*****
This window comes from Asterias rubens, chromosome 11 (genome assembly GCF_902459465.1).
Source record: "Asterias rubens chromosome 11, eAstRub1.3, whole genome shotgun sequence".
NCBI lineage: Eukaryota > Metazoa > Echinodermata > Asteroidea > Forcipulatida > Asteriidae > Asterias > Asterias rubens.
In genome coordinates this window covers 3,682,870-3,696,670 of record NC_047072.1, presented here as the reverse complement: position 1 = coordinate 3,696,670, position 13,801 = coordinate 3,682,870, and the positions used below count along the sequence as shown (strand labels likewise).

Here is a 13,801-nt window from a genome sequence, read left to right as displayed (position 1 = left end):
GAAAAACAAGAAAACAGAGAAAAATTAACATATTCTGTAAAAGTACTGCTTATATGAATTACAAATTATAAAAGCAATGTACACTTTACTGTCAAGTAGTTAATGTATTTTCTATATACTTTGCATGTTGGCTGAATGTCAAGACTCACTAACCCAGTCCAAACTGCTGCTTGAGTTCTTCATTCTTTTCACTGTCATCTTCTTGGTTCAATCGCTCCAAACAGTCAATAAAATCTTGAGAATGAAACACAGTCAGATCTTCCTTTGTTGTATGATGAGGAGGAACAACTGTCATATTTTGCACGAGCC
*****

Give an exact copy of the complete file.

This window comes from Asterias rubens, chromosome 11 (genome assembly GCF_902459465.1).
Source record: "Asterias rubens chromosome 11, eAstRub1.3, whole genome shotgun sequence".
NCBI lineage: Eukaryota > Metazoa > Echinodermata > Asteroidea > Forcipulatida > Asteriidae > Asterias > Asterias rubens.
In genome coordinates this window covers 3,682,870-3,696,670 of record NC_047072.1, presented here as the reverse complement: position 1 = coordinate 3,696,670, position 13,801 = coordinate 3,682,870, and the positions used below count along the sequence as shown (strand labels likewise).

Here is a 13,801-nt window from a genome sequence, read left to right as displayed (position 1 = left end):
GAAAAACAAGAAAACAGAGAAAAATTAACATATTCTGTAAAAGTACTGCTTATATGAATTACAAATTATAAAAGCAATGTACACTTTACTGTCAAGTAGTTAATGTATTTTCTATATACTTTGCATGTTGGCTGAATGTCAAGACTCACTAACCCAGTCCAAACTGCTGCTTGAGTTCTTCATTCTTTTCACTGTCATCTTCTTGGTTCAATCGCTCCAAACAGTCAATAAAATCTTGAGAATGAAACACAGTCAGATCTTCCTTTGTTGTATGATGAGGAGGAACAACTGTCATATTTTGCACGAGCC